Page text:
Friday, 30 July 2010

Driving Toward a New School Year

One of the best parts of summer is having more time to read.  Although I did spend my fair share of time reading mindless, "by the pool" books, I also enjoyed several intellectually stimulating reads as well.  One of those books was Drive by Daniel Pink.  Pink's book touts to provide a "strong, science-based case for rethinking motivation."  As an educator, I have always been challenged by what motivates students.  As a high school principal, I am now faced with the challenge of exploring not only what motivates students, but also what motivates adults.  It should be no surprise that students are not really that different from adults when it comes to motivation.
     Pink states that "enjoyment-based intrinsic motivation, namely how creative a person feels when working on a project, is the strongest and most pervasive driver.”  To me, this quote is applicable not only in the classroom, but also in the workplace.  This also led me to think about our technology initiative.  Our 1:1 environment gives students and teachers alike the opportunity to tap into that creativity and design a more autonomous work environment.  By nature we are wired to be curious and self-directed (Those of you who spent any time with a toddler this summer know exactly what I'm talking about!!), and it's a shame to think that it might actually be school that discourages this curiosity. As the new school year quickly approaches, I challenge us all to tap into that intrinsic motivation that engages us and makes us feel the excitement for learning that a small child understands so well.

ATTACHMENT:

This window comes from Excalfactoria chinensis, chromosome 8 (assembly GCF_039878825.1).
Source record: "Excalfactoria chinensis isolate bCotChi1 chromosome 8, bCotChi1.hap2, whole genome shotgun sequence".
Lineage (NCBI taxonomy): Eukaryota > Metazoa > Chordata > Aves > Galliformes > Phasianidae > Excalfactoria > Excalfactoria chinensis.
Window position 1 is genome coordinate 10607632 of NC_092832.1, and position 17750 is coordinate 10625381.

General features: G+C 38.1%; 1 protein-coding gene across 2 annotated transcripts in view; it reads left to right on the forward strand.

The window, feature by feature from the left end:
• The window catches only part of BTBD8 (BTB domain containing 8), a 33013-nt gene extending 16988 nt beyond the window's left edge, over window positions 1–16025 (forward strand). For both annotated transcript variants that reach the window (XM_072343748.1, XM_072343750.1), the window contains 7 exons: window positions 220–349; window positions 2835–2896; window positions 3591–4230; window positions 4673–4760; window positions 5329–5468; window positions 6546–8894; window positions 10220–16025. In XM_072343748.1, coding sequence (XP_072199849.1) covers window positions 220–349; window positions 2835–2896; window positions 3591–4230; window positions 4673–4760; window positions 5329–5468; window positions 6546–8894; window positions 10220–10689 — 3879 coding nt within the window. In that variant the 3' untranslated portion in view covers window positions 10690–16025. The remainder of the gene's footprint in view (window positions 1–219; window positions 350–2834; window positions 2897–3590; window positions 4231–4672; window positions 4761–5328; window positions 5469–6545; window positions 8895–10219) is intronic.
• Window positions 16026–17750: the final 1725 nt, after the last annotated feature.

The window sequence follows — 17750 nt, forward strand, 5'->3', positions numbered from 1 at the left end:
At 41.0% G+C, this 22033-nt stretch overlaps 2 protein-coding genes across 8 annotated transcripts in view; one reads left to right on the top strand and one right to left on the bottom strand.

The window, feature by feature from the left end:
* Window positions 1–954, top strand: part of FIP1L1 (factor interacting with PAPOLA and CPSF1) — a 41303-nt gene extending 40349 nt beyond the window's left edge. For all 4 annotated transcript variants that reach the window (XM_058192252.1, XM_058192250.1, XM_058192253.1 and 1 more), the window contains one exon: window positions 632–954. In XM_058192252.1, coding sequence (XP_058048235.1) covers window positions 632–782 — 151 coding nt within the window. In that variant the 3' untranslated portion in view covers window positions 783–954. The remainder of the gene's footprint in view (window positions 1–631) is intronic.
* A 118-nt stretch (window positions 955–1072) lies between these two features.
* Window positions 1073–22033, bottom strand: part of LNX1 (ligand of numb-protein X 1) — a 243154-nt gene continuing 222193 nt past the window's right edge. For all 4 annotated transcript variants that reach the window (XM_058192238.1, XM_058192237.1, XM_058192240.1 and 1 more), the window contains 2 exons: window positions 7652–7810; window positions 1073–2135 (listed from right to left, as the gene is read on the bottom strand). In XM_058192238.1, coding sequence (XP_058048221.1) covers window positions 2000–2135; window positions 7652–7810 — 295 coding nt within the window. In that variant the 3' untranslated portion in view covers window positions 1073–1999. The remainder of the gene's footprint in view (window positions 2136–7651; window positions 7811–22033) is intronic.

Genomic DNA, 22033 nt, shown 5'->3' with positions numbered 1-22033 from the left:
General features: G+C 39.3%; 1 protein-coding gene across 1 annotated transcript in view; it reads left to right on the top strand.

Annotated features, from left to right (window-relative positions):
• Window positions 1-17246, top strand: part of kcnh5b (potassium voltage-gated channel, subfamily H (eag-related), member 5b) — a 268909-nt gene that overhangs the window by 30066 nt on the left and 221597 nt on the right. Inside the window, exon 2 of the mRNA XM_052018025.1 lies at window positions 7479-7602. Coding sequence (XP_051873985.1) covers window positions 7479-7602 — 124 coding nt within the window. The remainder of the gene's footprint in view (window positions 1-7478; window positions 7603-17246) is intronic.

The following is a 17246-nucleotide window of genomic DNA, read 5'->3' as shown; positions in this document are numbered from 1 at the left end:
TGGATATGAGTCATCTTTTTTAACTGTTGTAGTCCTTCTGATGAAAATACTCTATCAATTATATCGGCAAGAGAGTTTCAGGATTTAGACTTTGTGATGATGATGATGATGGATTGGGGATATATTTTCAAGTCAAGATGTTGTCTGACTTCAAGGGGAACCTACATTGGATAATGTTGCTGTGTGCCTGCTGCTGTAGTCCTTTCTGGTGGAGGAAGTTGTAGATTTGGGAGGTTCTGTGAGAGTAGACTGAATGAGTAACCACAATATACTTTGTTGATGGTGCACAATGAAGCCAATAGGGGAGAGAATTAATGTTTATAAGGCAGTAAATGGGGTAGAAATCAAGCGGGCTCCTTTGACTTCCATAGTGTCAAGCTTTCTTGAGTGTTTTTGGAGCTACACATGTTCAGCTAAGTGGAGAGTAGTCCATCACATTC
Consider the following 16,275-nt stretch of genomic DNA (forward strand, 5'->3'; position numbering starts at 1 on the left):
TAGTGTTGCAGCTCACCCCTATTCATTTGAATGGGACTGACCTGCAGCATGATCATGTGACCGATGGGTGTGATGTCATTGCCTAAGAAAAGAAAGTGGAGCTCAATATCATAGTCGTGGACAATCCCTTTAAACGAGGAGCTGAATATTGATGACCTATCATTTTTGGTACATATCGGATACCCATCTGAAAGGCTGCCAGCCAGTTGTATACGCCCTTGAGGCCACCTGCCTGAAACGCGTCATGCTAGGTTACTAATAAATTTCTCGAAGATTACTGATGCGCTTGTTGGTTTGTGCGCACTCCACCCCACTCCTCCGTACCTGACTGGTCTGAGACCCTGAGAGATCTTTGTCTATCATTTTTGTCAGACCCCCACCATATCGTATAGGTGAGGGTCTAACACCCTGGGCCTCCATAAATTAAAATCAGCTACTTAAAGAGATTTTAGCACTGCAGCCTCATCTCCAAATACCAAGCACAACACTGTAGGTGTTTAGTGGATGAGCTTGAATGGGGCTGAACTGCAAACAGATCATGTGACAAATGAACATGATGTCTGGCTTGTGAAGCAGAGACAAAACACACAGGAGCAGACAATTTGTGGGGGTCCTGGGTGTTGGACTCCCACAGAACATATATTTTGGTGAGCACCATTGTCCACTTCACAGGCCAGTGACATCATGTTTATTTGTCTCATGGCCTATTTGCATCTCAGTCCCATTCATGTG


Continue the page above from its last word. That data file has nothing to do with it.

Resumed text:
Finally, on Leadership Day 2010 I am once again reminded that although technology is a wonderful tool, it is truly the emphasis on learning that will earn the greatest rewards.  I will leave you with a final thought-provoking quote from Drive, “If you believe intelligence is a fixed quantity, then every educational and professional encounter becomes a measure of how much you have.  If you believe intelligence is something you can increase, then the same encounters become opportunity for growth.”  I hope this school year will continue to provide countless opportunities to use technology for creative, engaging, and active learning for both our students and our adults!